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Planet Texas 2050: For a Better Tomorrow

By 2050, the population of Texas is expected to double from about 28 million today to 55 million. This would create an incredible strain on resources.

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A man with glasses adjust some scientific measuring instruments attached to a rod.
Atila Novoselac, a Planet Texas 2050 research team member, works in the UTest House on an indoor air quality experiment. Photo courtesy of Cockrell School of Engineering.

A group of 120 researchers across 14 research units on campus have been selected by The University of Texas at Austin for Planet Texas 2050, the university’s first program under the Bridging Barriers project launched by President Gregory L. Fenves in 2016.

Planet Texas 2050 is a yearslong program to develop interdisciplinaryknowledge and community-based strategies to help the state become more resilient to extreme climate and population changes. The program will look at interactions between environmental and human systems in Texas and develop strategies to better withstand floods, hurricanes and rapid population growth through the year 2050 so that Texas communities can thrive.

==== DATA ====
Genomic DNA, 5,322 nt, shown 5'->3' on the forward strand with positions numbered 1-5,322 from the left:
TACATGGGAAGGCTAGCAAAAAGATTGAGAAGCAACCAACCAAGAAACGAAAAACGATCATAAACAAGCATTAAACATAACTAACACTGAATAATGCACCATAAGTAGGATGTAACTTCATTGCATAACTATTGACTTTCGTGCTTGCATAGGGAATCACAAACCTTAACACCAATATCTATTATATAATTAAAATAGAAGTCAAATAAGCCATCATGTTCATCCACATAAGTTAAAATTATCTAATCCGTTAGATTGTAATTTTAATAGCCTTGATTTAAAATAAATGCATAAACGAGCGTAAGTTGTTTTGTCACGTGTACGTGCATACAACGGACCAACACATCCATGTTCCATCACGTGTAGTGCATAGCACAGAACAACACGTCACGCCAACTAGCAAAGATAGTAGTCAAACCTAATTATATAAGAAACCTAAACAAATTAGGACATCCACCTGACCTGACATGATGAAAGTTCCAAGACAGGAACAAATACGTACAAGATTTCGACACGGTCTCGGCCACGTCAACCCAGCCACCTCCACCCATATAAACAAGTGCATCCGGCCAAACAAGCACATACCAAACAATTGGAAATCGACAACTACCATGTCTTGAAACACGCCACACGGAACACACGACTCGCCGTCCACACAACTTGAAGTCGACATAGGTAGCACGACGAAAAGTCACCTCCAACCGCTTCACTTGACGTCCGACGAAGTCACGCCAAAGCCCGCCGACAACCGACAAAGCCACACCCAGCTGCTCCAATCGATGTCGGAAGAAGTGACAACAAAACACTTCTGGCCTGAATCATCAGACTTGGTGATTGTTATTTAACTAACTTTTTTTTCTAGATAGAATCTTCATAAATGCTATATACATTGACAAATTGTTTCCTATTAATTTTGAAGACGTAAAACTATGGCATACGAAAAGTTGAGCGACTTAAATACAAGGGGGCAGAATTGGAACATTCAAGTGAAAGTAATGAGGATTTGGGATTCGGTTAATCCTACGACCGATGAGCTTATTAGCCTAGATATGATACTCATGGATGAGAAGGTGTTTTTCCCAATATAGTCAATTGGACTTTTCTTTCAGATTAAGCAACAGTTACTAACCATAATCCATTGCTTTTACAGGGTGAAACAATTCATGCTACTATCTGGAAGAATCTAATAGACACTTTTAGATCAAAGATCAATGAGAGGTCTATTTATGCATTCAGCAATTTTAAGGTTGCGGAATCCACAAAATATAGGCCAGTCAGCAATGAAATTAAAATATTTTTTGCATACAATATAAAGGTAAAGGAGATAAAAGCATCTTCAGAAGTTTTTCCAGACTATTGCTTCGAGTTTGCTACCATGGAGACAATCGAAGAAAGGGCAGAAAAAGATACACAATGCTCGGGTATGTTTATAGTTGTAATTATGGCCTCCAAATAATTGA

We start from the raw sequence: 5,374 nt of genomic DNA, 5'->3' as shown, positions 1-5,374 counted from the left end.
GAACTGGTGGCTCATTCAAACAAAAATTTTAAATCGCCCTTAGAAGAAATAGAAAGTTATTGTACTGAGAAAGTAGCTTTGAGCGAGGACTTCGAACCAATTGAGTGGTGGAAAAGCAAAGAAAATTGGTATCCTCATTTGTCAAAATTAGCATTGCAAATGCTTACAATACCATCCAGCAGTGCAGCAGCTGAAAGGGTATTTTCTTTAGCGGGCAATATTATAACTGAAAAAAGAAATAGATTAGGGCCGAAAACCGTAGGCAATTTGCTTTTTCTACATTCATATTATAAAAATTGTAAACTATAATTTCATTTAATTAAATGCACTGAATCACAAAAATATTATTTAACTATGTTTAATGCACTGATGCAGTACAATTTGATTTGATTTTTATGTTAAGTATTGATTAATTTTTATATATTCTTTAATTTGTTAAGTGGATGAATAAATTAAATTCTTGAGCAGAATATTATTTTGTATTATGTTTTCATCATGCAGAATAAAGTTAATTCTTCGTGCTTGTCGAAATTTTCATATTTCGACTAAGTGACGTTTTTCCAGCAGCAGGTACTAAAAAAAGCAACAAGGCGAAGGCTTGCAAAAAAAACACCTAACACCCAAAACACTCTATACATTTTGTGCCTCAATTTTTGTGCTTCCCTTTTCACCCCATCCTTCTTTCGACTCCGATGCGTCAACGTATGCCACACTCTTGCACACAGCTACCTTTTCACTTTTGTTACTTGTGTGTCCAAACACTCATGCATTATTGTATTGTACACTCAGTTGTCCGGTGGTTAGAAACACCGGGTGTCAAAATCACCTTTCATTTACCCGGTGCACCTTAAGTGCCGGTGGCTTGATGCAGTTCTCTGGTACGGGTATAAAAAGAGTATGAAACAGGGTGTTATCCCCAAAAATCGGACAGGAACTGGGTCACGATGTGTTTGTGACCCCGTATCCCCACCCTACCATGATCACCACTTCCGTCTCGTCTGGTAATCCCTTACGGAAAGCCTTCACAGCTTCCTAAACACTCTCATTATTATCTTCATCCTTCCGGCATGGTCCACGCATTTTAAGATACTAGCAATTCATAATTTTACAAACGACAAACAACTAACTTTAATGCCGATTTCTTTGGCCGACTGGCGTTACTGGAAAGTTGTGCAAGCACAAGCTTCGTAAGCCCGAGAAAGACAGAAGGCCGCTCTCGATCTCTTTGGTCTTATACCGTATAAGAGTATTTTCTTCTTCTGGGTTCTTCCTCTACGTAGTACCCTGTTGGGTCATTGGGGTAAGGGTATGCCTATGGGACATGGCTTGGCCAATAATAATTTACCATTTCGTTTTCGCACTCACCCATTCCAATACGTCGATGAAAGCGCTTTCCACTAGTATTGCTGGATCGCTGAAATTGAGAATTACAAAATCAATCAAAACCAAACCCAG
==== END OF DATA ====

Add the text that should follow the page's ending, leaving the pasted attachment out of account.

During the project’s first year, research was funded within the study areas of water, energy, ecosystems and urbanization. Collaboration has been an important cornerstone for the initiative, and each project includes team members from across disciplines on campus.

Katherine Lieberknecht, an assistant professor in the School of Architecture’s community and regional planning program, is a member of the Planet Texas 2050 Organizing Committee and also serves as the inaugural chair. She leads the Texas Metro Observatory project, a communication and data platform used to share information about Texas communities, bridge understanding of problems related to urbanization and develop solutions across the state’s metropolitan areas.

Lieberknecht’s project includes data from the 25 largest municipal metropolitan areas in the state, from sprawling urban areas such as Dallas and Austin to smaller cities such as Lubbock. For possibly the first time ever, the project seeks to compare the data that is being collected in these communities of different sizes so that planning for large-scale weather and population events can take place in any setting.